What Now for Burma?

Posted by osurce, 19th November 2010

Aung San Suu KyiIan Holliday

Aung San Suu Kyi’s release has generated important political possibilities for Burma, says Holliday. Beyond Burma’s borders, key powers are generally supportive of change. China seeks above all a stable, prosperous, and friendly Burma, and has long urged military rulers to embrace national reconciliation and incremental reform. India has no problem with this agenda. The US wants faster progress but is pushing too hard after many years of policy failure. The odds therefore remain stacked against Ms. Suu Kyi. However, by signaling that talks are now possible without preconditions and that sanctions may be debated, she has created an important political opening. For generals keen to settle a fractious nation and bring in Burma from the cold, the offer placed on the table could be enticing.

Holliday is dean of the Faculty of Social Sciences at the University of Hong Kong.

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How to Kill the Meth Monster

Posted by osurce, 16th November 2010

Meth LabRob Bovett

The best way to end methamphetamine production is to require a prescription for pseudoephedrine, a nasal decongestant found in some cold and allergy medicines and a main ingredient in meth. Oregon did so four years ago and has virtually eliminated meth labs there while also showing the steepest crime decline in the 50 states. Senator Ron Wyden of Oregon has proposed legislation to require prescriptions for products with pseudoephedrine across the nation, and Bovett says Congress should enact it without delay.

Bovett, the district attorney for Lincoln County, Ore., was the primary author of Oregon’s anti-methamphetamine laws.

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Can Anything Serious Happen in Cancun?

Posted by osurce, 12th November 2010

Tianjin-city-ChinaBjorn Lomborg

The upcoming climate summit in Cancun promises more proposals that ignore economic reality, writes Lomborg. World-wide public spending on research and development for clean energy technologies is a paltry $2 billion a year. Increasing this to $100 billion a year could be a game-changer. Not only would it be almost twice as cheap as the $180 billion a year cost of fully implementing Kyoto, but the effect of this kind of spending would be hundreds of times greater. Lomborg argues that this should not be our only response to global warming. We should also invest considerably more in adaptation to global warming’s effects and research geo-engineering technologies as a potential backstop.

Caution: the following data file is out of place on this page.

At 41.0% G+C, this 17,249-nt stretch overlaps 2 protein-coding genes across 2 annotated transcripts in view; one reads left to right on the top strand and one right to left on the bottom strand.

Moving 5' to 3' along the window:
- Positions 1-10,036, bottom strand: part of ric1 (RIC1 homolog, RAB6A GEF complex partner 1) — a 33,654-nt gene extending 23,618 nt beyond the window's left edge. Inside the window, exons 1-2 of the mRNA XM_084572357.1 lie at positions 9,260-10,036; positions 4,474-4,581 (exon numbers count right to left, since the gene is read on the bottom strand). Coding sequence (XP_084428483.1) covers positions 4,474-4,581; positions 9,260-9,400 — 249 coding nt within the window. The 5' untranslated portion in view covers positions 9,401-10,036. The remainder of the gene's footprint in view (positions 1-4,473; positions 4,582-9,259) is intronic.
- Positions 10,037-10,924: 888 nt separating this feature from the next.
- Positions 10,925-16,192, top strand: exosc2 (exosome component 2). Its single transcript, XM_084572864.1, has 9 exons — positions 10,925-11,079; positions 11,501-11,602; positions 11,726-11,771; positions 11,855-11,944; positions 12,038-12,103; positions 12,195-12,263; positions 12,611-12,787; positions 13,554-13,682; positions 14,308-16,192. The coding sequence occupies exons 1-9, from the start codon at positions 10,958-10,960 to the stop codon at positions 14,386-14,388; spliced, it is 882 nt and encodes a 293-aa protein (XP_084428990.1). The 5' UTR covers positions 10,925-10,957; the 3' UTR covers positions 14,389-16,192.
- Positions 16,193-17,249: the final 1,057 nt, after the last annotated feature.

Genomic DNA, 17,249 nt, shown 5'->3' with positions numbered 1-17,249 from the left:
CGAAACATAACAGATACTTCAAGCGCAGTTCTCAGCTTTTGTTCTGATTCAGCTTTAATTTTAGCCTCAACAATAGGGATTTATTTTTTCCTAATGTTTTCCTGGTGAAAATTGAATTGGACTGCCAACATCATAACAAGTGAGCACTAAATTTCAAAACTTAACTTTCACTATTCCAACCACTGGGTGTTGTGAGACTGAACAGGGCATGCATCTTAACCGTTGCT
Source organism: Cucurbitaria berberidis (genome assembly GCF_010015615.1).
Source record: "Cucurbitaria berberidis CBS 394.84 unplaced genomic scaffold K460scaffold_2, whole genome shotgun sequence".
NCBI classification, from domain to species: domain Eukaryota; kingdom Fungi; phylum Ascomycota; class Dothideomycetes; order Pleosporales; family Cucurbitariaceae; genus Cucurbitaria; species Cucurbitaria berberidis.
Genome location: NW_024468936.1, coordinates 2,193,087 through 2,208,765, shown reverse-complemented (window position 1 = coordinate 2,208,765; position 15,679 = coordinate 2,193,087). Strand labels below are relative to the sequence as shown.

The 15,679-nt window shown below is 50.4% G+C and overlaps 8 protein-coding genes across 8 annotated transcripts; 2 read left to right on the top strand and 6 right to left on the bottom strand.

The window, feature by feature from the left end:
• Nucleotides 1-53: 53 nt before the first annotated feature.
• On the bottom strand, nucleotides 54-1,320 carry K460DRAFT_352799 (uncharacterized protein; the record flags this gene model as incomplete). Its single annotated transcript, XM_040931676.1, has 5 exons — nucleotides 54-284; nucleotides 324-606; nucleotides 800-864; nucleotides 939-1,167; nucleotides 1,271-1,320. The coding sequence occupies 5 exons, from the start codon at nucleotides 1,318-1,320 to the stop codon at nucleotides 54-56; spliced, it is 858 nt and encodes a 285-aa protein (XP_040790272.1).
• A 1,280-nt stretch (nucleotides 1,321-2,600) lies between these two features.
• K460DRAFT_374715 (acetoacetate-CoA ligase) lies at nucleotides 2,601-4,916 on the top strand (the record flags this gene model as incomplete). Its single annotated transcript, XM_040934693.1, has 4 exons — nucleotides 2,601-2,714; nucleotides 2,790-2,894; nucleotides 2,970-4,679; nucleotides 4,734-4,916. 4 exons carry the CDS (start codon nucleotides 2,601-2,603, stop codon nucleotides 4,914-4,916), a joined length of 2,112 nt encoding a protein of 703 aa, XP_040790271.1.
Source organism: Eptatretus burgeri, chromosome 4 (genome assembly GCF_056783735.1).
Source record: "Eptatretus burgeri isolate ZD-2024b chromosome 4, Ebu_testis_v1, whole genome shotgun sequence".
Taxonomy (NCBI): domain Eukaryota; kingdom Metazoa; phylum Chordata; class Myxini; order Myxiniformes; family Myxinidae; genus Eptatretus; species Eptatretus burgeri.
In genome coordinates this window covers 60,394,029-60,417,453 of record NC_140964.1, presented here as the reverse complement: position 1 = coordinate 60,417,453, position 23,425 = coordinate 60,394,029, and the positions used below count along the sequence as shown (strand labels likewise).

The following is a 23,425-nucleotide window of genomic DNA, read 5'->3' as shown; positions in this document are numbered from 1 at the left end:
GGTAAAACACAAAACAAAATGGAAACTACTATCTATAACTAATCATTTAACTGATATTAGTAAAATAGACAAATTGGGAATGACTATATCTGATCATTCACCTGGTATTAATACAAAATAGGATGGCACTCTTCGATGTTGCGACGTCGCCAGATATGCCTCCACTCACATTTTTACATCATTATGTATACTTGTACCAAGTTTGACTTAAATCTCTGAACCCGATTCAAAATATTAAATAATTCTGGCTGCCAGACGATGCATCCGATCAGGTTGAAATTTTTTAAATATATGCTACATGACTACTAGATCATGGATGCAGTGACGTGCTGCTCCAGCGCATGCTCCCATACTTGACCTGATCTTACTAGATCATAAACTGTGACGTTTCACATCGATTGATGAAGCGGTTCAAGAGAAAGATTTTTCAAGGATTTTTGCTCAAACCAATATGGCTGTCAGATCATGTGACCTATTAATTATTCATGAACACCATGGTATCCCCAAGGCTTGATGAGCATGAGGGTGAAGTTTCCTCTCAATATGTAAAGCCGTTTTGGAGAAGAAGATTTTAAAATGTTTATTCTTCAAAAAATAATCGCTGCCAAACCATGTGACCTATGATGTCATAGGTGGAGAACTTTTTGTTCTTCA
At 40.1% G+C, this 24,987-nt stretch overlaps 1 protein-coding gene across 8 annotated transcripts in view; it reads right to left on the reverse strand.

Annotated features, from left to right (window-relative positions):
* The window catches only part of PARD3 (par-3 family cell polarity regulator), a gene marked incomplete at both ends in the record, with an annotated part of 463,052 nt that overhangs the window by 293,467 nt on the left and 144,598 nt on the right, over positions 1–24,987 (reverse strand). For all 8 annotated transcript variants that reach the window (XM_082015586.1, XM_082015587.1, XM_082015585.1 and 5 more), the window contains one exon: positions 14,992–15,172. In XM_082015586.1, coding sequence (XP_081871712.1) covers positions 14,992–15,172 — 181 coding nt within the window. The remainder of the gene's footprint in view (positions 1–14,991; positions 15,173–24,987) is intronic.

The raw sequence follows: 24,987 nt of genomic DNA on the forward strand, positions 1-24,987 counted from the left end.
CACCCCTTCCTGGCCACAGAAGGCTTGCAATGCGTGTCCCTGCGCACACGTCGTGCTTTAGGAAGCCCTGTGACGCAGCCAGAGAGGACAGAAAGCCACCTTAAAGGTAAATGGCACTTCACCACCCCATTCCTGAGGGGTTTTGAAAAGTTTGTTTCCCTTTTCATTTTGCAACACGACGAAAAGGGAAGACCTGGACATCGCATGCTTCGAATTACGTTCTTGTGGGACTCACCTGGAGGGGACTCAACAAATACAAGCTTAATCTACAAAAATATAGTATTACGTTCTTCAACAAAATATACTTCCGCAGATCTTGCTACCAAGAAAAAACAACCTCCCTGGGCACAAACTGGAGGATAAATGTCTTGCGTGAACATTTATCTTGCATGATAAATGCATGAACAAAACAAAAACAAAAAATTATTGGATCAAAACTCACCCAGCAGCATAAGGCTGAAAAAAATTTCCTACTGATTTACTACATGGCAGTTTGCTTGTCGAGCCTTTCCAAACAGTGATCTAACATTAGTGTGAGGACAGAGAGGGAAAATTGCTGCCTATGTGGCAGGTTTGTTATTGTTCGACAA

Lomborg is director of the Copenhagen Consensus, a think tank, and author of “Cool It: The Skeptical Environmentalist’s Guide to Global Warming” (Knopf, 2007). His new film, “Cool It,” opens in US theaters nationwide today.

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The Case for a ‘Repeal Amendment’

Posted by osurce, 17th September 2010

American ConstitutionRandy E. Barnett and William J. Howell

The authors note that Virginia is considering a proposed constitutional amendment that would allow two thirds of the states to repeal a federal law. They argue that the Repeal Amendment would help restore the ability of states to protect the powers “reserved to the states” noted in the 10th Amendment. And it would provide citizens another political avenue to protect the “rights… retained by the people” to which the Ninth Amendment refers. In short, the amendment provides a new political check on the threat to American liberties posed by a runaway federal government. And checking abuses of power, they conclude, is what the written Constitution is all about.

Barnett is a professor at the Georgetown University Law Center. Howell is the Speaker of the Virginia House of Delegates.

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Banking on volunteerism

Obama will triple its promotion via AmeriCorps

Posted by Bernardo Kliksberg, 4th June 2009

obamavoluntariadoA narrow economist point of view has devalued the possibilities of volunteerism. It’s time to get over this once and for all. Obama’s example, banking on volunteerism in the midst of the American economy’s biggest crisis in eighty years, is more than suggestive.


How the global economic crisis is affecting the working woman

The ILO reveals that the number of unemployed women could increase by 22 million in 2009

Posted by Raquel Sánchez Bujaldón, 26th March 2009

mujerescrisis.jpgGender inequality in the working world is something that is lamentably deeply rooted in our societies. The global economic crisis is making it worse.


Corruption in Latin America: getting past the myths

The importance of increasing public and private transparency

Posted by Bernardo Kliksberg, 12th March 2009

siemens.jpgThe greater a society’s inequalities, the more easily perverse incentives for corruption are created. This has became more ingrained in Latin America during the last few decades. How to put up a fight.


The Human Rights situation: a distressing outlook

Without leadership, multilateralism rhetoric goes nowhere

Posted by Ferran Requejo, 5th March 2009

bankimoondavos.jpgFrom the latest independent reports regarding human rights emerge the cases of the Democratic Republic of the Congo, with a serious failure to ensure them, and Spain (like other liberal democracies) with specific cases of failure to ensure them.


Obama’s ethical warnings

The United States starts to bring back social discourse

Posted by Bernardo Kliksberg, 25th February 2009

greenspan.jpgIt is impossible to understand or act on the intense collapse of the American and global economy without taking the ethical failures into consideration.